If you are paying attention to nutrition or health-related news, you know that not a week goes by without some new findings coming out about the health benefits of vitamin D. However, there is also a lot of confusion about how much vitamin D each person needs as well as the best/safest way to achieve optimal vitamin D levels. The purpose of this post is to try and clear some of the confusion.

There are two major forms of vitamin D: Vitamin D2 (ergocalciferol) and Vitamin D3 (cholecalciferol). Either form is converted into the biologically active form (the form your body can use) of vitamin D by several reactions in the liver and kidneys. Supplemental vitamin D3 has been found to be much more easily utilized by the body than vitamin D2 (which is the form found in prescription forms of vitamin D).

Most of us have been told that we can get sufficient vitamin D from sun exposure on our skin; this turns out to be incorrect for most of us. The body does make vitamin D from exposure of the skin to the sun – most research indicates that exposure of the hands, arms and face to direct sunlight for 10 minutes will generate about 400 IU of vitamin D (sunblock drops that number to almost zero). Unfortunately, research is showing that most of us need much more than this to optimize our health and reap the many benefits of healthy vitamin D levels. In fact, it’s been estimated that almost every that lives north of Tennessee/Texas (the 37th parallel) that does not take vitamin D3 supplements is deficient in vitamin D.

Testing for 25-hydroxy vitamin D is the best way to determine your level and need. Even thought the standard range is absurdly large – ranging from 20-100 ng/ml, the healthy range of vitamin D has been shown to be 50-65 ng/ml for those that are in good health. If a person suffers from auto-immunity and/or chronic inflammation/pain, they should aim for 80-90 ng/ml as their target vitamin D level.

The Vitamin D counsel has proposed the following guidelines for vitamin D3 supplementation:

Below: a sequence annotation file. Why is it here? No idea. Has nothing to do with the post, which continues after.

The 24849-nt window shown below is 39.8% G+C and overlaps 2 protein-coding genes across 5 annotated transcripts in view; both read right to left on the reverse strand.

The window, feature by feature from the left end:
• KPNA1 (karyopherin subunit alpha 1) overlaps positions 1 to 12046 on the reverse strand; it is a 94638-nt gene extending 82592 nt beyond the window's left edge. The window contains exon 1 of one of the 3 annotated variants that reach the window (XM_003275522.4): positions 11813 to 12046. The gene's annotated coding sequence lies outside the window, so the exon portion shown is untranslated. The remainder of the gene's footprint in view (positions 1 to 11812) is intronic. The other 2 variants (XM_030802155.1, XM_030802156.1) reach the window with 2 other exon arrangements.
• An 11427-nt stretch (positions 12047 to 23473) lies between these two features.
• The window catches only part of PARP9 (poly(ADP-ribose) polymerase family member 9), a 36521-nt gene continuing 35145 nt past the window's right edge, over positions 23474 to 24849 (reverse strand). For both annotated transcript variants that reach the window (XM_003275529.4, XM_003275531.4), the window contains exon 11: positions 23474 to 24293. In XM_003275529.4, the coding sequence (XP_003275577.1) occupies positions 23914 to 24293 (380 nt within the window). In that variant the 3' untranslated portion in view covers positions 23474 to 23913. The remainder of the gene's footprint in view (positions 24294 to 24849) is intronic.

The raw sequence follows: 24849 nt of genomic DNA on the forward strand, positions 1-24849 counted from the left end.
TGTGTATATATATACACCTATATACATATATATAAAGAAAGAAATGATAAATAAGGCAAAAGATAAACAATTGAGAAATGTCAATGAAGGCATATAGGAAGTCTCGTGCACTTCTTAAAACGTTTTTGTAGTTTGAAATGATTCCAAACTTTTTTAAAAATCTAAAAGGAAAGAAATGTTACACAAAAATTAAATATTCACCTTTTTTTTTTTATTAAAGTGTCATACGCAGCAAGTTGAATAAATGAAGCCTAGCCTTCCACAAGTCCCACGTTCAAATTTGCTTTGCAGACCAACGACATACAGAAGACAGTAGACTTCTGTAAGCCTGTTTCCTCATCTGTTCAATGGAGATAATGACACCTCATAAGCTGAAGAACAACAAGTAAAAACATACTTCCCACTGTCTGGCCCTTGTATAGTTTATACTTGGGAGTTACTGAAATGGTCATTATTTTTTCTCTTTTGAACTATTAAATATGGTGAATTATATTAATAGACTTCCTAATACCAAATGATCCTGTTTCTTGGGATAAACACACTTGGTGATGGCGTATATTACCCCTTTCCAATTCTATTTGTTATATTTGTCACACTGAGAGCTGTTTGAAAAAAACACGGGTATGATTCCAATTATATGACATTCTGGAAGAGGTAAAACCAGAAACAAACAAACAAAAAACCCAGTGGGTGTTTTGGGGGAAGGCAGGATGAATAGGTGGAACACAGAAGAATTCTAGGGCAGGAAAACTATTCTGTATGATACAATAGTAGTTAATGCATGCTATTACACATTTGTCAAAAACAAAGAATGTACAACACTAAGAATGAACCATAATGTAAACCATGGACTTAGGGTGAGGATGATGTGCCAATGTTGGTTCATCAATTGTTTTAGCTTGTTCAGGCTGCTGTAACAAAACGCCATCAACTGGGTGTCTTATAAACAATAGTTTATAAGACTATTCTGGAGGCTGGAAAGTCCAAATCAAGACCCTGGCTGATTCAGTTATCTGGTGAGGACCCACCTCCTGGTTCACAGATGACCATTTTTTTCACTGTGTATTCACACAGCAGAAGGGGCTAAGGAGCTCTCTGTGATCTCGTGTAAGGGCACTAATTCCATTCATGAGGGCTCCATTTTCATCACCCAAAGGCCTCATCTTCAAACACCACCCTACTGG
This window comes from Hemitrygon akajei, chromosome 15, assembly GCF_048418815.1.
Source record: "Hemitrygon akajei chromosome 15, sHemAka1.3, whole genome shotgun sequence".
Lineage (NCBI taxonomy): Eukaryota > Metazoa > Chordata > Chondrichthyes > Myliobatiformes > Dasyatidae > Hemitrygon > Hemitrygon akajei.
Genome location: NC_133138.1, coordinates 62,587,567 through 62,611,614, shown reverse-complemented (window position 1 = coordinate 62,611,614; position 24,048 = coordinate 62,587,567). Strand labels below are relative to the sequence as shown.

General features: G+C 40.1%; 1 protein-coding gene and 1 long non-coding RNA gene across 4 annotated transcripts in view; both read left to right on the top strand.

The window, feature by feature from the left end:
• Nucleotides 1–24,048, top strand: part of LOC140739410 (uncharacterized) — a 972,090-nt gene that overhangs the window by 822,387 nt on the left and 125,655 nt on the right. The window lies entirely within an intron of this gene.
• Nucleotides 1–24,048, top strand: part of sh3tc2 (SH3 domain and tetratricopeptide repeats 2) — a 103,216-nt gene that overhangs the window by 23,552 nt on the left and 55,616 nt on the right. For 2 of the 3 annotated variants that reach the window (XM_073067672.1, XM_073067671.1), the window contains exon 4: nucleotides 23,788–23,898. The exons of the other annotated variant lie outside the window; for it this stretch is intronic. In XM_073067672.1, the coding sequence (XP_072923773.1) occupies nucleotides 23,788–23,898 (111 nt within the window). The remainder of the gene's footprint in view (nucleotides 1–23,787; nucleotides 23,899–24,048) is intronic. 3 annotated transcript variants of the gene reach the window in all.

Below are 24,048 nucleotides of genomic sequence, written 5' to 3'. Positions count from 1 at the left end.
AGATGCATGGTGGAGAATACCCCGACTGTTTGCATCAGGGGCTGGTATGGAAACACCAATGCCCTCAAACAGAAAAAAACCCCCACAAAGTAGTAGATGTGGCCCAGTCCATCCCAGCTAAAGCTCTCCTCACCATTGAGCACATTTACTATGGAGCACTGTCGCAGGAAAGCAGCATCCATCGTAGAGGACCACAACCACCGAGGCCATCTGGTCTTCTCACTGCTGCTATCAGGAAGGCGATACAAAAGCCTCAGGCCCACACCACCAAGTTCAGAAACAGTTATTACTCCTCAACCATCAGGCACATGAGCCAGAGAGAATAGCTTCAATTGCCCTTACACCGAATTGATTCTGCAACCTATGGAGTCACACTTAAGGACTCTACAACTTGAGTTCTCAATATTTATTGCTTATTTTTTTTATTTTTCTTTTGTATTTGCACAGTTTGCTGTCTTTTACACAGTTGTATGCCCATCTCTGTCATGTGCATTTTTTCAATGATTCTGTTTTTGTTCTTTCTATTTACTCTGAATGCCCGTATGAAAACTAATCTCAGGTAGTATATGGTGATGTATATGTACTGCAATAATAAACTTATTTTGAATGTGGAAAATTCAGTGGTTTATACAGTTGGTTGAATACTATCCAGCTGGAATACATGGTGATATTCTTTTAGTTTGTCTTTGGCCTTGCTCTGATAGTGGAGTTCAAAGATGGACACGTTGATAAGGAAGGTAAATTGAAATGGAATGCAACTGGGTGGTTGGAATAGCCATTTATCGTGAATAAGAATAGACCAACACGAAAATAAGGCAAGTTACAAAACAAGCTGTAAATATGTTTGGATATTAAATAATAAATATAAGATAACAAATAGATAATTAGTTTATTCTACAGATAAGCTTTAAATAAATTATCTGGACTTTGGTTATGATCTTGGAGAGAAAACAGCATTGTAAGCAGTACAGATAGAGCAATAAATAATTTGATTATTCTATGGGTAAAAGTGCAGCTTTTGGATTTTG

Researchers have found that most adults would benefit from between 1000-8000 IU/day of vitamin D3.

Here’s a general guide to help you determine how much vitamin D3 you should supplement:

Daily Vitamin D Dose Increases blood levels by:
1,000 IU 11.6 ng/ml
10,000 IU 58.5 ng/ml
50,000 IU 257.6 ng/ml

For example, if I am a 154 lb. person and my baseline level is 20 ng/ml, I would need to supplement about 5000 IU of vitamin D3 everyday to achieve a goal of 60 ng/ml.

Note, vitamin D toxicity does not occur until 25-hydroxy vitamin D levels reach 200 ng/ml, so there is a large safety net built into these vitamin D recommendations.

With the widespread use of sunblock and inability to get adequate vitamin D from sun exposure, most people on the planet would benefit from supplementing vitamin D3. We like to use Bio-D-Mulsion Forte – 1 drop contains 2000 IU Vitamin D3, which makes dosing easy.


  1. Kennel, Kurt A. et al. Vitamin D Deficiency in Adults: When to Test and How to Treat. Mayo Clinic Proceedings , Volume 85 , Issue 8 , 752 – 758.
  2. Dawson-Hughes B, Heaney RP, Holick MF, et al. Estimates of optimal vitamin D status. Osteoporosis International. July 2005, Volume 16, Issue 7, pp 713-716.
  3. Barger-Lux MJ, Heaney RP, Dowell S, Chen TC, Holick MF. Vitamin D and its major metabolites: serum levels after graded oral dosing in healthy men. Osteoporos Int. 1998;8(3):222-30.